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As a youth, Esham (born Rashaam Smith) divided his time between New York and Detroit, spending summers with his grandmother in the hip-hop mecca participating in that culture's mid- to late-'80s boom, while spending the remainder of the year with his mother in the depressed, post-industrial, musical melting pot of East Detroit. Given his participation in New York's burgeoning late-'80s rap movement during his summers, it wasn't that out of the ordinary that he was writing his own rhymes by the time he was ten. Yet the fact that he self-released his debut album, Boomin' Words From Hell, three years later in 1990 while a high school freshman was definitely out of the ordinary. With his older brother handling the business side of the music, including the birth of Esham's own label, Reel Life Productions, the rapper concentrated on his rhymes. Furthermore, he also happened to produce every beat on his first album in addition to busting every rhyme, a truly remarkable accomplishment given his young age, especially considering the album's still-impressive quality.
After Boomin' Words From Hell, Esham churned out two quick four-song EPs, Homey Don't Play That and Erotic Poetry, before returning in 1992 with an ambitious double album that found him furthering his descent into decadence. Titled Judgment Day and released in two separately sold volumes, the album showed the artist having evolved also in terms of rapping and production (using a broad palette of rock samples ranging from Black Sabbath's "War Pigs" to Black Flag's "Rise Above"), in addition to his more horrifying subject matter. Furthermore, Esham also debuted his group project, NATAS (supposedly an acronym for Nation Ahead of Time and Space, rather than "Satan" spelled backwards as many presume). Also featuring fellow Detroit rappers Mastamind and TNT, NATAS' debut album, Life After Death, was nearly as hardcore as Esham's solo material, though a bit more pornographic. In late 1992 came the Hellterskkkellter EP, which foreshadowed Esham's next album, 1993's KKKill the Fetus. That year also saw the release of the second NATAS album, Blaz4me, followed by the Maggot Brain Theory EP and Closed Casket, both released in 1994, and another NATAS album in 1995, Doubelievengod.
With each album following the Judgment Day series, Esham's work had continued to evolve in terms of craft, with increasingly meticulous production and better rapping. More significant, though, was the changes that took place in the beats and in the subject matter. Where Esham's early albums were soundscapes pieced together from rock samples and some lo-fi drum machines and bass guitar, his albums began to take on a more conventional production feel, using less samples and more polished beats. In addition, his rhymes didn't get any less wicked -- still obsessed with decadence -- but they did become less juvenile and more creative. By the time Dead Flowerz was released in 1996, Esham did show a move away from exploitative subject matter, though -- a change that divided his cult audience. On the one hand, it made him more accessible, and many acknowledged the fact that his lyrics relied less on exploitative themes and more on creativity. Yet on the other hand, his diehard fans loathed the fact that Esham was slowly drifting towards conventional themes, even if his music was improving. The two 1997 releases -- Bruce Wayne 1987 and NATAS' Multikillionaire -- confirmed the trend, even if the albums had their share of disturbing moments.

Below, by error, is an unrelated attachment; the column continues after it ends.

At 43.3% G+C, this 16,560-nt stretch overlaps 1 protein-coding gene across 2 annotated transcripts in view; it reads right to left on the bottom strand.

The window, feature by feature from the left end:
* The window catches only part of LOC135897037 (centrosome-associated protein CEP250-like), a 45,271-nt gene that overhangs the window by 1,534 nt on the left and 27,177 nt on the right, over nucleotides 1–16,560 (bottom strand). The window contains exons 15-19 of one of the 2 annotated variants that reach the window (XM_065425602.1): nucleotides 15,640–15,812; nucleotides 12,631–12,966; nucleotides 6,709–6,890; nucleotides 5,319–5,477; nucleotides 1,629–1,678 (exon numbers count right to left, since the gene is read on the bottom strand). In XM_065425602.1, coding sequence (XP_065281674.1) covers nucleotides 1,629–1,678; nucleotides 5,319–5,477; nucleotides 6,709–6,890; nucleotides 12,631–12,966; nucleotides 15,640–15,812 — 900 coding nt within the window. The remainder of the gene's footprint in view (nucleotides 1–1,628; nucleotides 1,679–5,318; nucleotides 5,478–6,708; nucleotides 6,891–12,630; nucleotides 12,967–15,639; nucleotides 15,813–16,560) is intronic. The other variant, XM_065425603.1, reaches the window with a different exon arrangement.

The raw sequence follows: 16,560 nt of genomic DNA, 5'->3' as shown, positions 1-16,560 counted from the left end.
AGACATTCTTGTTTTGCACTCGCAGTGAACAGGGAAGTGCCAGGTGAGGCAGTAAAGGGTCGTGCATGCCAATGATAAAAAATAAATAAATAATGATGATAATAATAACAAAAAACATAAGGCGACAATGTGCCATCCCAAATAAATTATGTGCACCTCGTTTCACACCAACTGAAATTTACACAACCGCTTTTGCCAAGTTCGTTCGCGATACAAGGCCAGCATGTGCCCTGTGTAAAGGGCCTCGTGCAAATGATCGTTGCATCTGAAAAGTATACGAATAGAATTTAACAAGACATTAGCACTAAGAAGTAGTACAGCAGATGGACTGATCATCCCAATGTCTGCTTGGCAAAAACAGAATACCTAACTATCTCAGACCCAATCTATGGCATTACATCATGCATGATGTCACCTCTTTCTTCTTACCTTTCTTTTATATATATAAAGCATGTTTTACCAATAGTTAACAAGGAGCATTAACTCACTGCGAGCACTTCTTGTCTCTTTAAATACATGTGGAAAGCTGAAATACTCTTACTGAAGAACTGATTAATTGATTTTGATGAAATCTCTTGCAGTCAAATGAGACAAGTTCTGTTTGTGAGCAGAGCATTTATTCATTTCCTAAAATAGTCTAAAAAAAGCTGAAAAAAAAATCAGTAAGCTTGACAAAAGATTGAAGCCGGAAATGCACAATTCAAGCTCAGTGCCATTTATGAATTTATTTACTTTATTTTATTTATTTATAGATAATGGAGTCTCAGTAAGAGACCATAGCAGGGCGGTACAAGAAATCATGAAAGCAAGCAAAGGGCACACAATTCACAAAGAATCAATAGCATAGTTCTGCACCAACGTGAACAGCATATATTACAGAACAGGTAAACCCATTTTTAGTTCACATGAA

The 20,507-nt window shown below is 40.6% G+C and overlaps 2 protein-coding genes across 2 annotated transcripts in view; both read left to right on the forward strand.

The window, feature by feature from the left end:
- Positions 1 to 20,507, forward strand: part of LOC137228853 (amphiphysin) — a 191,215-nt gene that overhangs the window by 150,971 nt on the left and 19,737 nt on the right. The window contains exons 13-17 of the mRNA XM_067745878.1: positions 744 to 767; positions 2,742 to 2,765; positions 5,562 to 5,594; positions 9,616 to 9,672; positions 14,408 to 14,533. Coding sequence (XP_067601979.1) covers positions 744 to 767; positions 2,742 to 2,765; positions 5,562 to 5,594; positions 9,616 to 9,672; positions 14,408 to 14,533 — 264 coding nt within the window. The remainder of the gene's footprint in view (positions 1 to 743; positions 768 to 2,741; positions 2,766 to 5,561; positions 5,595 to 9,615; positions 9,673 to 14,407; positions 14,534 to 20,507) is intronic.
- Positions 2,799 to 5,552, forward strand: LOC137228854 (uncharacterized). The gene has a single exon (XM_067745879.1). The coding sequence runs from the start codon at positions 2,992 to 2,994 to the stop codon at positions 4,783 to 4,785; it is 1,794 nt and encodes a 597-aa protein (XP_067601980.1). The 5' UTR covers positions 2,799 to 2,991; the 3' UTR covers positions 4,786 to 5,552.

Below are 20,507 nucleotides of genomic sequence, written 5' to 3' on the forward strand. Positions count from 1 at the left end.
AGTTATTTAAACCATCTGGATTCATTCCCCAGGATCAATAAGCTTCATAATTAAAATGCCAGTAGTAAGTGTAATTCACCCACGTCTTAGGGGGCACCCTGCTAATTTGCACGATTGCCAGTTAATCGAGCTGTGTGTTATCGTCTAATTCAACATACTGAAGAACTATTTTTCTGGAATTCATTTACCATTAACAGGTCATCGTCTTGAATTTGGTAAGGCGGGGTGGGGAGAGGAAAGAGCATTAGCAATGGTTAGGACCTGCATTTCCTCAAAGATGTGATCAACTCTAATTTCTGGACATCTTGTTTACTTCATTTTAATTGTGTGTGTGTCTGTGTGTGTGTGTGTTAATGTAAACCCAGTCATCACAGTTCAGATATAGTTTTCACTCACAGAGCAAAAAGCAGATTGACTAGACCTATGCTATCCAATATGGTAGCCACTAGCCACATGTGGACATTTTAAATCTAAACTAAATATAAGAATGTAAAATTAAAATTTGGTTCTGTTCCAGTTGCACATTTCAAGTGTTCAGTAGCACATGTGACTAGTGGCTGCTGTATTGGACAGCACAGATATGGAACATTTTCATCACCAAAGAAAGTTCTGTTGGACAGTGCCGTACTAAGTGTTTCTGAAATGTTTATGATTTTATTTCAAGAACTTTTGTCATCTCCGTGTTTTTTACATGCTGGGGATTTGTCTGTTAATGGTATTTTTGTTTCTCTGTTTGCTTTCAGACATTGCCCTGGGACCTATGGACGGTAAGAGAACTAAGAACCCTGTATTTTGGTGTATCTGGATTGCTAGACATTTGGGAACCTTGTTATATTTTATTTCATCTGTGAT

When Mail Dominance came out in 1999, Esham was clearly a much different rapper than he had been years earlier when he championed everything controversial. This album found him tackling conventional themes and laying down fairly conventional beats (co-produced by Jade Scott [aka Santos]); yet it's important to keep in mind that Esham still gave his music a trademark twist and instilled his dark, angry attitude into music, proving that he didn't need to rely on exploitation any longer to impress listeners. His longtime friends had a hard time accepting this, but when he returned with NATAS' WWW.Com in 2000, it was clear that Esham's career was indeed moving to the next level. On this album, he emphasized live instrumentation in his beats, including a heavy use of bass guitars, which, of course, alluded to the rap-metal of acts such as Korn and a reinvigorated Kid Rock. It's also important to note that Esham signed a distribution deal with TVT for his Overcore label (formerly Reel Life) before releasing WWW.Com, a good business move that assuring quality distribution of his albums across America. To commemorate this new deal, Esham put together Bootleg: From the Lost Vault, Vol. 1, a compilation released in 2000 including a wide array of his early material along with a few new tracks for old fans. That same year, TVT distributed re-released versions of Detroit Dog S**t (another compilation originally released in 1997) and his other major solo albums.
Following Eminem's major breakthrough in 2000 and the successive hype surrounding D-12, Esham's profile suddenly rose, and he positioned himself for a breakthrough of his own in 2001. Just before releasing his long-awaited Tongues album, Overcore released Kool Keith's Spankmaster album, which featured considerable contributions by Esham. And with Keith also featured on Tongues, a new audience suddenly discovered the cultish Detroit rapper. Released in summer 2001, Tongues no doubt stood as Esham's most labored album to date, a 24-track epic featuring a broad range of production styles and quick segues from one song to the next, with few songs clocking over four minutes. In an effort to promote the album, the rapper embarked on the Warped tour that summer with Keith and made sure to stir up a feud with Eminem. ~ Jason Birchmeier